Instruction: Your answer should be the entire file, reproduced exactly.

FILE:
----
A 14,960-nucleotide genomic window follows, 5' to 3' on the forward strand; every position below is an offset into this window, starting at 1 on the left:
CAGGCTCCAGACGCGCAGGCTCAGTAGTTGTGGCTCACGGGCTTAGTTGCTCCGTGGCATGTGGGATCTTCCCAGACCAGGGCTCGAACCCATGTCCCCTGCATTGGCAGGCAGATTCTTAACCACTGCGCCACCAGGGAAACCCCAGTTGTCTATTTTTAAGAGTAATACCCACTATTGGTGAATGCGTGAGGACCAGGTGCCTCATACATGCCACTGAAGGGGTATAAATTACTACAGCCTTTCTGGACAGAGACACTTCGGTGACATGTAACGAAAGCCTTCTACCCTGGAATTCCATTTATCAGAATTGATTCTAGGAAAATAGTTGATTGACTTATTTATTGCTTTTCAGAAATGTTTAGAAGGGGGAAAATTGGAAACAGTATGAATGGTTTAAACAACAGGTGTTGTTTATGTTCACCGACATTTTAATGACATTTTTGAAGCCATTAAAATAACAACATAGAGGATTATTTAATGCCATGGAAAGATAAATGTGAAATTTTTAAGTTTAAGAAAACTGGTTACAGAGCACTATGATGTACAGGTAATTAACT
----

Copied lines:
A 14,960-nucleotide genomic window follows, 5' to 3' on the forward strand; every position below is an offset into this window, starting at 1 on the left:
CAGGCTCCAGACGCGCAGGCTCAGTAGTTGTGGCTCACGGGCTTAGTTGCTCCGTGGCATGTGGGATCTTCCCAGACCAGGGCTCGAACCCATGTCCCCTGCATTGGCAGGCAGATTCTTAACCACTGCGCCACCAGGGAAACCCCAGTTGTCTATTTTTAAGAGTAATACCCACTATTGGTGAATGCGTGAGGACCAGGTGCCTCATACATGCCACTGAAGGGGTATAAATTACTACAGCCTTTCTGGACAGAGACACTTCGGTGACATGTAACGAAAGCCTTCTACCCTGGAATTCCATTTATCAGAATTGATTCTAGGAAAATAGTTGATTGACTTATTTATTGCTTTTCAGAAATGTTTAGAAGGGGGAAAATTGGAAACAGTATGAATGGTTTAAACAACAGGTGTTGTTTATGTTCACCGACATTTTAATGACATTTTTGAAGCCATTAAAATAACAACATAGAGGATTATTTAATGCCATGGAAAGATAAATGTGAAATTTTTAAGTTTAAGAAAACTGGTTACAGAGCACTATGATGTACAGGTAATTAACT